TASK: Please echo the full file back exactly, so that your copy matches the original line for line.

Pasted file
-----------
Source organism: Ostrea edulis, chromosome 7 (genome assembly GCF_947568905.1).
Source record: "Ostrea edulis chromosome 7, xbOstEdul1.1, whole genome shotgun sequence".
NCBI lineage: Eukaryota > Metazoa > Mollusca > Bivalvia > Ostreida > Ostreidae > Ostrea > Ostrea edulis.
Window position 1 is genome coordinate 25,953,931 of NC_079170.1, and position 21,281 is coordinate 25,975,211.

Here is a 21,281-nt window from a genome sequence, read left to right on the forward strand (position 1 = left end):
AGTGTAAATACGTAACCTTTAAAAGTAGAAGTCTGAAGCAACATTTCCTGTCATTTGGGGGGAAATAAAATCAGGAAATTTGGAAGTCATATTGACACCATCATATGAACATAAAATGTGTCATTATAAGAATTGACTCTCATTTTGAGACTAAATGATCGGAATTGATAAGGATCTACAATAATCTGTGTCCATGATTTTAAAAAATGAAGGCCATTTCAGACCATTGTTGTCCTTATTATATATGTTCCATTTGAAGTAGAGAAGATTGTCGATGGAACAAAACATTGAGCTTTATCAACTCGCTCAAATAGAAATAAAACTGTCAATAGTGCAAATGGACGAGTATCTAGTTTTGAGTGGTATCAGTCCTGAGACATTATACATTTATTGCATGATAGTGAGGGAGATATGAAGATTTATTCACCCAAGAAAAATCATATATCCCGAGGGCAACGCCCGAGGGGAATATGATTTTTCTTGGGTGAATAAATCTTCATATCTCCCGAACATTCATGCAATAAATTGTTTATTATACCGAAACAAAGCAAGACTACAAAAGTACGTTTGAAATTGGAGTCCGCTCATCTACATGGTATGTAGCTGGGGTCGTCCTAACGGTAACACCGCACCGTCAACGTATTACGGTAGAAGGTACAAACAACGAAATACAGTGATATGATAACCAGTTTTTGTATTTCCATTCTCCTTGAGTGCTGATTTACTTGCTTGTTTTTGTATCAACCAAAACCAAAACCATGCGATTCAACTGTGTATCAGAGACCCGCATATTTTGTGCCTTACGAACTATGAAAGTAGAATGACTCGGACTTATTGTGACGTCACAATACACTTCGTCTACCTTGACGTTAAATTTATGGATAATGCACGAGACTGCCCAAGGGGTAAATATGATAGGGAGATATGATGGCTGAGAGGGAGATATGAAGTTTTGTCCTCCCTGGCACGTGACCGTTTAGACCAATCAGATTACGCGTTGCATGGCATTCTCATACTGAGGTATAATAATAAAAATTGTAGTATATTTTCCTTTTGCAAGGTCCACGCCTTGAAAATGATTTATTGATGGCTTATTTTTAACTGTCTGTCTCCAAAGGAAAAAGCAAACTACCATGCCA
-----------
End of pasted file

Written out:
Source organism: Ostrea edulis, chromosome 7 (genome assembly GCF_947568905.1).
Source record: "Ostrea edulis chromosome 7, xbOstEdul1.1, whole genome shotgun sequence".
NCBI lineage: Eukaryota > Metazoa > Mollusca > Bivalvia > Ostreida > Ostreidae > Ostrea > Ostrea edulis.
Window position 1 is genome coordinate 25,953,931 of NC_079170.1, and position 21,281 is coordinate 25,975,211.

Here is a 21,281-nt window from a genome sequence, read left to right on the forward strand (position 1 = left end):
AGTGTAAATACGTAACCTTTAAAAGTAGAAGTCTGAAGCAACATTTCCTGTCATTTGGGGGGAAATAAAATCAGGAAATTTGGAAGTCATATTGACACCATCATATGAACATAAAATGTGTCATTATAAGAATTGACTCTCATTTTGAGACTAAATGATCGGAATTGATAAGGATCTACAATAATCTGTGTCCATGATTTTAAAAAATGAAGGCCATTTCAGACCATTGTTGTCCTTATTATATATGTTCCATTTGAAGTAGAGAAGATTGTCGATGGAACAAAACATTGAGCTTTATCAACTCGCTCAAATAGAAATAAAACTGTCAATAGTGCAAATGGACGAGTATCTAGTTTTGAGTGGTATCAGTCCTGAGACATTATACATTTATTGCATGATAGTGAGGGAGATATGAAGATTTATTCACCCAAGAAAAATCATATATCCCGAGGGCAACGCCCGAGGGGAATATGATTTTTCTTGGGTGAATAAATCTTCATATCTCCCGAACATTCATGCAATAAATTGTTTATTATACCGAAACAAAGCAAGACTACAAAAGTACGTTTGAAATTGGAGTCCGCTCATCTACATGGTATGTAGCTGGGGTCGTCCTAACGGTAACACCGCACCGTCAACGTATTACGGTAGAAGGTACAAACAACGAAATACAGTGATATGATAACCAGTTTTTGTATTTCCATTCTCCTTGAGTGCTGATTTACTTGCTTGTTTTTGTATCAACCAAAACCAAAACCATGCGATTCAACTGTGTATCAGAGACCCGCATATTTTGTGCCTTACGAACTATGAAAGTAGAATGACTCGGACTTATTGTGACGTCACAATACACTTCGTCTACCTTGACGTTAAATTTATGGATAATGCACGAGACTGCCCAAGGGGTAAATATGATAGGGAGATATGATGGCTGAGAGGGAGATATGAAGTTTTGTCCTCCCTGGCACGTGACCGTTTAGACCAATCAGATTACGCGTTGCATGGCATTCTCATACTGAGGTATAATAATAAAAATTGTAGTATATTTTCCTTTTGCAAGGTCCACGCCTTGAAAATGATTTATTGATGGCTTATTTTTAACTGTCTGTCTCCAAAGGAAAAAGCAAACTACCATGCCA